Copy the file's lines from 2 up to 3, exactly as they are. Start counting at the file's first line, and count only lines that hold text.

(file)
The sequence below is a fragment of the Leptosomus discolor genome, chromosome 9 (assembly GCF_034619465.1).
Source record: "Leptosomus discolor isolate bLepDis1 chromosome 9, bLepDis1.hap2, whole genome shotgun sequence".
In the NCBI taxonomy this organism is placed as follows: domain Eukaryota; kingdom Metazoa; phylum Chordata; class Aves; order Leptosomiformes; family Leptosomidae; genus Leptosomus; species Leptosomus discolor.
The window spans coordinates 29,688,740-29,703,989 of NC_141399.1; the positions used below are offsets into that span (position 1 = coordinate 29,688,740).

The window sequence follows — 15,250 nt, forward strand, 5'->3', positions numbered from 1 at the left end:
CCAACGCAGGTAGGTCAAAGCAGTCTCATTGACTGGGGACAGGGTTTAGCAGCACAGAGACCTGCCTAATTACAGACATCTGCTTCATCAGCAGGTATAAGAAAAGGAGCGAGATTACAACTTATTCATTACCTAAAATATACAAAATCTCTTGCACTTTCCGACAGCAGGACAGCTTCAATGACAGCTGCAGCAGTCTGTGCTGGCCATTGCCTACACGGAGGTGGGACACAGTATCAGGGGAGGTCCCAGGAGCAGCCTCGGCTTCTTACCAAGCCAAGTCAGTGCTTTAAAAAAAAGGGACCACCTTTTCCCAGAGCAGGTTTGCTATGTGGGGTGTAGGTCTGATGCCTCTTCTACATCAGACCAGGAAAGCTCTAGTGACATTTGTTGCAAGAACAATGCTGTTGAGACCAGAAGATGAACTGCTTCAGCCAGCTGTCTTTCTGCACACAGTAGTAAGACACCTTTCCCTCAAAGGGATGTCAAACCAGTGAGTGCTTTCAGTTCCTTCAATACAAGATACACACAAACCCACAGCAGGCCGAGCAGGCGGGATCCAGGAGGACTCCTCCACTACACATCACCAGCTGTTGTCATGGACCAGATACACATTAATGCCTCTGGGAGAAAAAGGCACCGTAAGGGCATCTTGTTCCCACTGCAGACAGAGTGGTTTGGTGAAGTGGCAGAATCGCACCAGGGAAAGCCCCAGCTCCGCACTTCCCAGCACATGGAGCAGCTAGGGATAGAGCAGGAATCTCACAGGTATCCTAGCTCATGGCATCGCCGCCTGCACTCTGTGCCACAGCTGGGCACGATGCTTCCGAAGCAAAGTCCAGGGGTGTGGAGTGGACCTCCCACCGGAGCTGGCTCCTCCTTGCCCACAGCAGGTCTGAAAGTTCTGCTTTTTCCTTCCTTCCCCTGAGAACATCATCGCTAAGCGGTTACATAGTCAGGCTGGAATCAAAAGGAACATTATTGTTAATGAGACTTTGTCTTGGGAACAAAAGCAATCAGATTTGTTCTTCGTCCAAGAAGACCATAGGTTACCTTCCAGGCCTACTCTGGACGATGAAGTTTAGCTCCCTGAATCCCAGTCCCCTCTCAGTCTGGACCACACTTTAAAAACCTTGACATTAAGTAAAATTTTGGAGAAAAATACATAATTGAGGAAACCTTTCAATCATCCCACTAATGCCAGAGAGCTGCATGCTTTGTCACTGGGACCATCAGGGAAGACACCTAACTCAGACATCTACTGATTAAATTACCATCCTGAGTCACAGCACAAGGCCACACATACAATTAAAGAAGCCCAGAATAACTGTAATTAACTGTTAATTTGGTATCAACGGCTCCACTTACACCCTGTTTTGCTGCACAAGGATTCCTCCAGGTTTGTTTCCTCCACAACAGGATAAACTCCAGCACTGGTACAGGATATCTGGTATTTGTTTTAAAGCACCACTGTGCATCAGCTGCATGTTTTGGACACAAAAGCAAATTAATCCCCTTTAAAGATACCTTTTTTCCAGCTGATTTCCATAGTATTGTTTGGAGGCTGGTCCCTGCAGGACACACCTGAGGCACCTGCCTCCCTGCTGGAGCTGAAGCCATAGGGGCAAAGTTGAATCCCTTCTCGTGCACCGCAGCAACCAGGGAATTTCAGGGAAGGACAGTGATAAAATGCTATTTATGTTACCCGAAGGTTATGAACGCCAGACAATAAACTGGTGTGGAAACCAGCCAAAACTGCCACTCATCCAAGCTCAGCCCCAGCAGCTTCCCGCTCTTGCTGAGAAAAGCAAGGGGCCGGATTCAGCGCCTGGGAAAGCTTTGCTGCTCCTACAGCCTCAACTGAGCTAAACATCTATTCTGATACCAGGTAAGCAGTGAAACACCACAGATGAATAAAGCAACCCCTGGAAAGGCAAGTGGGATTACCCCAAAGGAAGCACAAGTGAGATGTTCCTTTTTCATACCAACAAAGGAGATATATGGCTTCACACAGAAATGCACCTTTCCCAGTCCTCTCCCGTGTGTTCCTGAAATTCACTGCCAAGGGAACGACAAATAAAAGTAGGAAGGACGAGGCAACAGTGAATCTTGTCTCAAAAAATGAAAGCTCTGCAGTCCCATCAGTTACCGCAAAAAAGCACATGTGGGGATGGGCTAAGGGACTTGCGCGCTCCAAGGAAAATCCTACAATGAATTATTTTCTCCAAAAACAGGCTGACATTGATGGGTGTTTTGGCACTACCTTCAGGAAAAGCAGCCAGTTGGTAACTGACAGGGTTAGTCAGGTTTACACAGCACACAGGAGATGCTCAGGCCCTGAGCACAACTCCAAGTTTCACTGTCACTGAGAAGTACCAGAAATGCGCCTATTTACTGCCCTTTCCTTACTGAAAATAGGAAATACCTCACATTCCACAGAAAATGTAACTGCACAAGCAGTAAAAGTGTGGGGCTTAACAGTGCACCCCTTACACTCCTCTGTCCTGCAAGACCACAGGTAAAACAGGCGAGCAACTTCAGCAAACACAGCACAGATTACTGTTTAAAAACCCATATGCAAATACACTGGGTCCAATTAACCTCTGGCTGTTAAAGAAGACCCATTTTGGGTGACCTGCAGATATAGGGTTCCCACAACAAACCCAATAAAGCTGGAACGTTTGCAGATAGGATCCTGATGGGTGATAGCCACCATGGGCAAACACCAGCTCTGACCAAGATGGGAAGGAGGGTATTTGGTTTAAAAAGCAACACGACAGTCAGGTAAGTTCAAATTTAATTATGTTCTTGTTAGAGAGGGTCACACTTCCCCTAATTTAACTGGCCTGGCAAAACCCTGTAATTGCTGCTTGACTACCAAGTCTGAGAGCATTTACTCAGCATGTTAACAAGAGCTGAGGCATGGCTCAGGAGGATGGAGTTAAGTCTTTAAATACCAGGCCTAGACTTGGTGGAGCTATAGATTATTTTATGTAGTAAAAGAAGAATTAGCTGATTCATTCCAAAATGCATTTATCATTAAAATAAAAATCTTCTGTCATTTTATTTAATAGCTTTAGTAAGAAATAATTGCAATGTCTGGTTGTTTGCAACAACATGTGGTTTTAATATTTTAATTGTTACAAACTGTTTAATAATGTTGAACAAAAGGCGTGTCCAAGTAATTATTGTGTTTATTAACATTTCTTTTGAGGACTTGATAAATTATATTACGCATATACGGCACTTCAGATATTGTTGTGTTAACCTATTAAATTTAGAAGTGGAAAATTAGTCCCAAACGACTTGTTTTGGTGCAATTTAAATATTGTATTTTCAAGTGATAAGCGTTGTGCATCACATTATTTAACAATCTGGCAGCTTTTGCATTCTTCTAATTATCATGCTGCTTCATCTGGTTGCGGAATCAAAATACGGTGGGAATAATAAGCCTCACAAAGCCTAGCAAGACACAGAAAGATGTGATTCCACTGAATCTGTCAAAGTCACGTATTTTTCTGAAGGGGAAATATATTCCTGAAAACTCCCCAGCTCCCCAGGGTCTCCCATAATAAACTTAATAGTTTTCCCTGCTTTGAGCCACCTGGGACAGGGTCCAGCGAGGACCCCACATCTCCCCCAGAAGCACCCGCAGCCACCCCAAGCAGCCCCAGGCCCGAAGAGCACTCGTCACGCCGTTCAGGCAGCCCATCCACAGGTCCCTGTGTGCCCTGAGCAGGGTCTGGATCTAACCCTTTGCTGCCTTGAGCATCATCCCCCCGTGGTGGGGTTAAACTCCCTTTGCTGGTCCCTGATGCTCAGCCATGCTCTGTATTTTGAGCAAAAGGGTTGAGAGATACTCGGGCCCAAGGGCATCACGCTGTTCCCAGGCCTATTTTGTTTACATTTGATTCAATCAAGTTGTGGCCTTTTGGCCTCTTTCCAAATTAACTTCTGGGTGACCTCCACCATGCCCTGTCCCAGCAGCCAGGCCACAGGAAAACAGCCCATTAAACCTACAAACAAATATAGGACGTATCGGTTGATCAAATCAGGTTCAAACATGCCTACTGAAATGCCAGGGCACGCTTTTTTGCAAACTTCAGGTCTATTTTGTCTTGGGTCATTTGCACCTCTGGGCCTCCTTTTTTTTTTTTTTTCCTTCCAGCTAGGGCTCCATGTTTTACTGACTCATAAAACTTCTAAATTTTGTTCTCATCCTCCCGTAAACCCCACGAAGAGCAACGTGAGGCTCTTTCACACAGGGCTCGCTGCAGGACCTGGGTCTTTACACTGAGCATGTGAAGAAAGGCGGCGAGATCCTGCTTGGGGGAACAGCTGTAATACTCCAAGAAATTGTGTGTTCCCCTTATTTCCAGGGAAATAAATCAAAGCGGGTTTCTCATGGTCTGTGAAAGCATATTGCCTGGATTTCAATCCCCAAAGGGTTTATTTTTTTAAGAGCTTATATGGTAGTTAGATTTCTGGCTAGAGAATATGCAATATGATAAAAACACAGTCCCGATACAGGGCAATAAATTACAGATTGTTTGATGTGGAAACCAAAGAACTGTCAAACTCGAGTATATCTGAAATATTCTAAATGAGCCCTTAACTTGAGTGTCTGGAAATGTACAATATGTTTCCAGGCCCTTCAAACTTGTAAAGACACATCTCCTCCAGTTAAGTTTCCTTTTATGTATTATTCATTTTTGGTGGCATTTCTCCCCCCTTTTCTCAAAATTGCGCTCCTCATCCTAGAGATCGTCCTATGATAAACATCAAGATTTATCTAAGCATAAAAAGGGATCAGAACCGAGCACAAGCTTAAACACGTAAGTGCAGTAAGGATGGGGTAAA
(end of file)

Source record: "Leptosomus discolor isolate bLepDis1 chromosome 9, bLepDis1.hap2, whole genome shotgun sequence".
In the NCBI taxonomy this organism is placed as follows: domain Eukaryota; kingdom Metazoa; phylum Chordata; class Aves; order Leptosomiformes; family Leptosomidae; genus Leptosomus; species Leptosomus discolor.